CSA pilots win battle over higher wages

31-08-2001

CSACSA After eight months of wrangling, the CSA pilots association played its ace - the threat that 250 pilots would walk off the job on Friday morning, crippling Prague's main international airport, had the desired effect. The bottom line was that management were not in a position to replace them. But were they entitled to bring out their heavy artillery? Milan Polivka of the Labour and Social Affairs Research Institute is convinced they were.

"They surely have the right to re-negotiate their salaries. That is a legitimate right of every employee as is the right to strike. It is clear why the public is not on their side when we compare their salary to the national average, but I think that they can be successful because they are a homogenous, highly qualified group and they have a good example from abroad where strikes in this area are quite common and successful."

As Mr. Polivka said the pilots' battle has won very little public sympathy. With the current national monthly average wage at just under 15,000 crowns, pilots' average of 61,000 does not strike most Czechs as cause for complaint. According to an opinion survey 76% of Czechs do not sympathize with the pilots' demand for higher wages at a time when surgeons and medical personnel in general are making a pittance in comparison. But then can one really compare different professions and say whose is the more deserving? Daniel Munich of the National Economy Institute:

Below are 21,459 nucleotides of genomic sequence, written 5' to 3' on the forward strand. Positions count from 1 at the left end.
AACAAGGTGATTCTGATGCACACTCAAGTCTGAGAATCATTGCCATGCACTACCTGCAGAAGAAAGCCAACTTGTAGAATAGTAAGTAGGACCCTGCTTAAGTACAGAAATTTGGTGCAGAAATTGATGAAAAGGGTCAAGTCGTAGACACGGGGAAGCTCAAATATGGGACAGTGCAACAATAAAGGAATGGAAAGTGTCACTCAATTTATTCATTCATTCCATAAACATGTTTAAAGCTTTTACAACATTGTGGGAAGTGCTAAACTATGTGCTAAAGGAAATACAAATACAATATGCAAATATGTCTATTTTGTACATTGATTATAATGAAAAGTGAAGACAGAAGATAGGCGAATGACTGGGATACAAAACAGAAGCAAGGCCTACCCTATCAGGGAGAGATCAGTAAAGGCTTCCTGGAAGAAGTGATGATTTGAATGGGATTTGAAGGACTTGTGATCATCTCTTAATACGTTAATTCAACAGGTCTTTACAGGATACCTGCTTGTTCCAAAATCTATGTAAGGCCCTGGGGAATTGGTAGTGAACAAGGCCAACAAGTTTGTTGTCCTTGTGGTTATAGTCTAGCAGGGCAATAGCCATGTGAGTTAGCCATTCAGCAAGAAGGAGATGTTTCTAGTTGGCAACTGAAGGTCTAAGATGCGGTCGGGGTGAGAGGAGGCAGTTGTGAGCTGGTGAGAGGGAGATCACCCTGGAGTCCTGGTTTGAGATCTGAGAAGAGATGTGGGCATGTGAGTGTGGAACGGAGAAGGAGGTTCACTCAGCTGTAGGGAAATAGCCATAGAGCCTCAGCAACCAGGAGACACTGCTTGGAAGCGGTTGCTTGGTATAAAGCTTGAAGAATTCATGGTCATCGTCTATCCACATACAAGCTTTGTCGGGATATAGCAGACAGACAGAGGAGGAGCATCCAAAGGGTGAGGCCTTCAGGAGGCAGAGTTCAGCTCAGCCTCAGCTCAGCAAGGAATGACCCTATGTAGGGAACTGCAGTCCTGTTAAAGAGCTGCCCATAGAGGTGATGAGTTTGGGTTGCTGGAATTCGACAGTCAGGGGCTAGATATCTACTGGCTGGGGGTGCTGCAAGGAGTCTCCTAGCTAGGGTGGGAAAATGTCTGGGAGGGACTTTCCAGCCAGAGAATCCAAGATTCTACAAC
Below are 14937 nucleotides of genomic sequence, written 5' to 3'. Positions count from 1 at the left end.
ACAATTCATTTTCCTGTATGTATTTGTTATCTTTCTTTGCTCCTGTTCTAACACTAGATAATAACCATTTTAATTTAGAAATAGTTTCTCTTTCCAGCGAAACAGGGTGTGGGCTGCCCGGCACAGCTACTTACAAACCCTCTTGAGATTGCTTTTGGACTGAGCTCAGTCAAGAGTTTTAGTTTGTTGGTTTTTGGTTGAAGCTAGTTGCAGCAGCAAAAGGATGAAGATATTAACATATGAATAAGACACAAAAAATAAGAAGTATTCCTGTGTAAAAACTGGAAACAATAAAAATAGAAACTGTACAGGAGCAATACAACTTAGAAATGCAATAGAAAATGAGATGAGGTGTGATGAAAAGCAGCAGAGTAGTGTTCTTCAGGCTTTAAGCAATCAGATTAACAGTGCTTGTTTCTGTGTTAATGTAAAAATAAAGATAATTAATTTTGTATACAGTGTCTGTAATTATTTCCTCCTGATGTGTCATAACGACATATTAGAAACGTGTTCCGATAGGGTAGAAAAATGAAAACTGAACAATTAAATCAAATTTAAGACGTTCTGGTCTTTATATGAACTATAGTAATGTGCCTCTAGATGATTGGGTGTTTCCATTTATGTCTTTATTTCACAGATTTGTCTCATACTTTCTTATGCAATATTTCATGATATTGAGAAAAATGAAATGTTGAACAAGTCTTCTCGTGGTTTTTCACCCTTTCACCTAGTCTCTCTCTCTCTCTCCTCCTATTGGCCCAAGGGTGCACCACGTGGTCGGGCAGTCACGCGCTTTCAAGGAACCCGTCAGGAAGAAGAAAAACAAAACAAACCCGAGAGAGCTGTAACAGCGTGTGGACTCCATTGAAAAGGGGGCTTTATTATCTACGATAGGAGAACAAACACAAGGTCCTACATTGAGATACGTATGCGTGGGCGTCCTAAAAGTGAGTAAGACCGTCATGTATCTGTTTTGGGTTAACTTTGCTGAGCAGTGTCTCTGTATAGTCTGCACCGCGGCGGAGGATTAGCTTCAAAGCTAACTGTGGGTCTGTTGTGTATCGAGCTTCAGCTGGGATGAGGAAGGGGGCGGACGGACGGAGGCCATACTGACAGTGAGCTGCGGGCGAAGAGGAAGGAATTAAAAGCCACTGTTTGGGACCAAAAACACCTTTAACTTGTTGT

"I think that one shouldn't compare professions, because people are educated for these professions in different ways. Sometimes they have to make a contribution of their own, sometimes, such as in the case of doctors, they get a valuable education free of charge. So part of the cost they incur is evened out by lower wages."

In this country there are huge differences in salaries in different sectors. Do you think that the level of salaries in different sectors is distorted?

"There are always distortions in economies such as ours because different occupations and industries are built on a different distribution of power of trade unions, workers and employers. Some industries are monopoly industries and they have monopoly profit which could finance high wages such as in energy distribution, on the other hand we have quite competitive industries in which wages are driven down by tough competition."

Asked whether they think that in due time doctors and teachers will enjoy the kind of money and prestige they have in Western Europe, labour experts say "Not for some time yet. Only when the state is rich enough to pay them what they deserve". As a result many of them have chosen to go into the private sector, where, like pilots they stand a better chance of getting their financial demands granted.

31-08-2001